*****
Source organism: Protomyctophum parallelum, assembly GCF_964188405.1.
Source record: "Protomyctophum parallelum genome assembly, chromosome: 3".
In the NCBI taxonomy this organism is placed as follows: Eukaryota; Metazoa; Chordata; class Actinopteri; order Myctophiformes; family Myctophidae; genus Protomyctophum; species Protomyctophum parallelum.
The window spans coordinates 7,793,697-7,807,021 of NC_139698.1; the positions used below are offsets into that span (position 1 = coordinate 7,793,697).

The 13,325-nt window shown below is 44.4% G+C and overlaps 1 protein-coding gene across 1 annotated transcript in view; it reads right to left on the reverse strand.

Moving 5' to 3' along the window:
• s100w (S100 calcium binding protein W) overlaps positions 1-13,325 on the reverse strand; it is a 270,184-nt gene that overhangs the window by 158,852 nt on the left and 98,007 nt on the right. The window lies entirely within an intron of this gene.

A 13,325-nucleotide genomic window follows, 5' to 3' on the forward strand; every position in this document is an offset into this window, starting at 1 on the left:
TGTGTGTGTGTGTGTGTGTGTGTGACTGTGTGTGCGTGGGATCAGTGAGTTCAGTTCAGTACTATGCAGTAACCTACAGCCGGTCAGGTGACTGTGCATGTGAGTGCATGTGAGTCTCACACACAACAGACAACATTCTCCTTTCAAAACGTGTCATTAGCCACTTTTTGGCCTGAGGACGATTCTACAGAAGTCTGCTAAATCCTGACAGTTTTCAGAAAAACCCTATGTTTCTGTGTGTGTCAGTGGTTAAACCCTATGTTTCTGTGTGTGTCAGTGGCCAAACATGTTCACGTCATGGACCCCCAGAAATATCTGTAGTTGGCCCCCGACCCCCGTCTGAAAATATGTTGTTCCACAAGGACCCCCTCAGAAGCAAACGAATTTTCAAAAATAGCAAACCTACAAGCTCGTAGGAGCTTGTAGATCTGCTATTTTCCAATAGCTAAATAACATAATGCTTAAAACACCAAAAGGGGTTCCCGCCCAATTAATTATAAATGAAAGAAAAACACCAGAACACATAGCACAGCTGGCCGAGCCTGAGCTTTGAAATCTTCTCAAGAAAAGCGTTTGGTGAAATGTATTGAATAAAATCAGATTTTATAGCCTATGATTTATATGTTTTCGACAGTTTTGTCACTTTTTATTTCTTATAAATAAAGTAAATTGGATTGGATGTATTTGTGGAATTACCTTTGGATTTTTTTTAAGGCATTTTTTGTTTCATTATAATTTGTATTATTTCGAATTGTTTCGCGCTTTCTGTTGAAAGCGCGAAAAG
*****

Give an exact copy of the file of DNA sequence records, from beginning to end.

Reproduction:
Source organism: Protomyctophum parallelum, assembly GCF_964188405.1.
Source record: "Protomyctophum parallelum genome assembly, chromosome: 3".
In the NCBI taxonomy this organism is placed as follows: Eukaryota; Metazoa; Chordata; class Actinopteri; order Myctophiformes; family Myctophidae; genus Protomyctophum; species Protomyctophum parallelum.
The window spans coordinates 7,793,697-7,807,021 of NC_139698.1; the positions used below are offsets into that span (position 1 = coordinate 7,793,697).

The 13,325-nt window shown below is 44.4% G+C and overlaps 1 protein-coding gene across 1 annotated transcript in view; it reads right to left on the reverse strand.

Moving 5' to 3' along the window:
• s100w (S100 calcium binding protein W) overlaps positions 1-13,325 on the reverse strand; it is a 270,184-nt gene that overhangs the window by 158,852 nt on the left and 98,007 nt on the right. The window lies entirely within an intron of this gene.

A 13,325-nucleotide genomic window follows, 5' to 3' on the forward strand; every position in this document is an offset into this window, starting at 1 on the left:
TGTGTGTGTGTGTGTGTGTGTGTGACTGTGTGTGCGTGGGATCAGTGAGTTCAGTTCAGTACTATGCAGTAACCTACAGCCGGTCAGGTGACTGTGCATGTGAGTGCATGTGAGTCTCACACACAACAGACAACATTCTCCTTTCAAAACGTGTCATTAGCCACTTTTTGGCCTGAGGACGATTCTACAGAAGTCTGCTAAATCCTGACAGTTTTCAGAAAAACCCTATGTTTCTGTGTGTGTCAGTGGTTAAACCCTATGTTTCTGTGTGTGTCAGTGGCCAAACATGTTCACGTCATGGACCCCCAGAAATATCTGTAGTTGGCCCCCGACCCCCGTCTGAAAATATGTTGTTCCACAAGGACCCCCTCAGAAGCAAACGAATTTTCAAAAATAGCAAACCTACAAGCTCGTAGGAGCTTGTAGATCTGCTATTTTCCAATAGCTAAATAACATAATGCTTAAAACACCAAAAGGGGTTCCCGCCCAATTAATTATAAATGAAAGAAAAACACCAGAACACATAGCACAGCTGGCCGAGCCTGAGCTTTGAAATCTTCTCAAGAAAAGCGTTTGGTGAAATGTATTGAATAAAATCAGATTTTATAGCCTATGATTTATATGTTTTCGACAGTTTTGTCACTTTTTATTTCTTATAAATAAAGTAAATTGGATTGGATGTATTTGTGGAATTACCTTTGGATTTTTTTTAAGGCATTTTTTGTTTCATTATAATTTGTATTATTTCGAATTGTTTCGCGCTTTCTGTTGAAAGCGCGAAAAG